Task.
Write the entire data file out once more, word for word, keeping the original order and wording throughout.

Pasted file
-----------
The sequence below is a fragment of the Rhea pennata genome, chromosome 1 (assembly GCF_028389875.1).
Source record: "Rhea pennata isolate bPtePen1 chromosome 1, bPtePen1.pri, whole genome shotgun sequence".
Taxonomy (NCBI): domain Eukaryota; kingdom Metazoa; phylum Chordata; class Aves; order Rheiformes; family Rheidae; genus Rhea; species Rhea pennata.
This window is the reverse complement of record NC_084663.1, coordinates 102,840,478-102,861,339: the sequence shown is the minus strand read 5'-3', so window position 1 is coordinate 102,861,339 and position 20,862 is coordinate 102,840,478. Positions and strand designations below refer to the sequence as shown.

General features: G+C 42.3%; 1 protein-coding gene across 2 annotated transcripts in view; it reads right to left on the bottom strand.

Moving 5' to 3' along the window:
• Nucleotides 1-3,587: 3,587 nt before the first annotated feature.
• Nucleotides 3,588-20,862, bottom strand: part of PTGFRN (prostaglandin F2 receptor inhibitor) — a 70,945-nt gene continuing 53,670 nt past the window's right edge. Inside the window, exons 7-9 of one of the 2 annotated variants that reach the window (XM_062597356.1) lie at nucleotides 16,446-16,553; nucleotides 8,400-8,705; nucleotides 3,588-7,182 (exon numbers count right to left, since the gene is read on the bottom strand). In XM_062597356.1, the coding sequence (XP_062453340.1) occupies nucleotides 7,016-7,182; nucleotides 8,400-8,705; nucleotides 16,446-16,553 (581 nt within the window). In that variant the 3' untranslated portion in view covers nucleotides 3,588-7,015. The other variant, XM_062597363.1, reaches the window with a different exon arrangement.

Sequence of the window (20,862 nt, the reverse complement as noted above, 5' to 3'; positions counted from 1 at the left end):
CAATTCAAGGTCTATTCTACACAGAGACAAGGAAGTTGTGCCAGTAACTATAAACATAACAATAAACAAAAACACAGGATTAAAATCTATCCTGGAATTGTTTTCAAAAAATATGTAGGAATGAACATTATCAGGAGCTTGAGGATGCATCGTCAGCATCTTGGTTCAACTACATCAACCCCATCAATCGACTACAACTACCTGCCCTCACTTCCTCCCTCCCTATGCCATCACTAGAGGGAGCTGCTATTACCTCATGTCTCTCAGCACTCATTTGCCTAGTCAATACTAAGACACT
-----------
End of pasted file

The sequence below is a fragment of the Rhea pennata genome, chromosome 1 (assembly GCF_028389875.1).
Source record: "Rhea pennata isolate bPtePen1 chromosome 1, bPtePen1.pri, whole genome shotgun sequence".
Taxonomy (NCBI): domain Eukaryota; kingdom Metazoa; phylum Chordata; class Aves; order Rheiformes; family Rheidae; genus Rhea; species Rhea pennata.
This window is the reverse complement of record NC_084663.1, coordinates 102,840,478-102,861,339: the sequence shown is the minus strand read 5'-3', so window position 1 is coordinate 102,861,339 and position 20,862 is coordinate 102,840,478. Positions and strand designations below refer to the sequence as shown.

General features: G+C 42.3%; 1 protein-coding gene across 2 annotated transcripts in view; it reads right to left on the bottom strand.

Moving 5' to 3' along the window:
• Nucleotides 1-3,587: 3,587 nt before the first annotated feature.
• Nucleotides 3,588-20,862, bottom strand: part of PTGFRN (prostaglandin F2 receptor inhibitor) — a 70,945-nt gene continuing 53,670 nt past the window's right edge. Inside the window, exons 7-9 of one of the 2 annotated variants that reach the window (XM_062597356.1) lie at nucleotides 16,446-16,553; nucleotides 8,400-8,705; nucleotides 3,588-7,182 (exon numbers count right to left, since the gene is read on the bottom strand). In XM_062597356.1, the coding sequence (XP_062453340.1) occupies nucleotides 7,016-7,182; nucleotides 8,400-8,705; nucleotides 16,446-16,553 (581 nt within the window). In that variant the 3' untranslated portion in view covers nucleotides 3,588-7,015. The other variant, XM_062597363.1, reaches the window with a different exon arrangement.

Sequence of the window (20,862 nt, the reverse complement as noted above, 5' to 3'; positions counted from 1 at the left end):
CAATTCAAGGTCTATTCTACACAGAGACAAGGAAGTTGTGCCAGTAACTATAAACATAACAATAAACAAAAACACAGGATTAAAATCTATCCTGGAATTGTTTTCAAAAAATATGTAGGAATGAACATTATCAGGAGCTTGAGGATGCATCGTCAGCATCTTGGTTCAACTACATCAACCCCATCAATCGACTACAACTACCTGCCCTCACTTCCTCCCTCCCTATGCCATCACTAGAGGGAGCTGCTATTACCTCATGTCTCTCAGCACTCATTTGCCTAGTCAATACTAAGACACT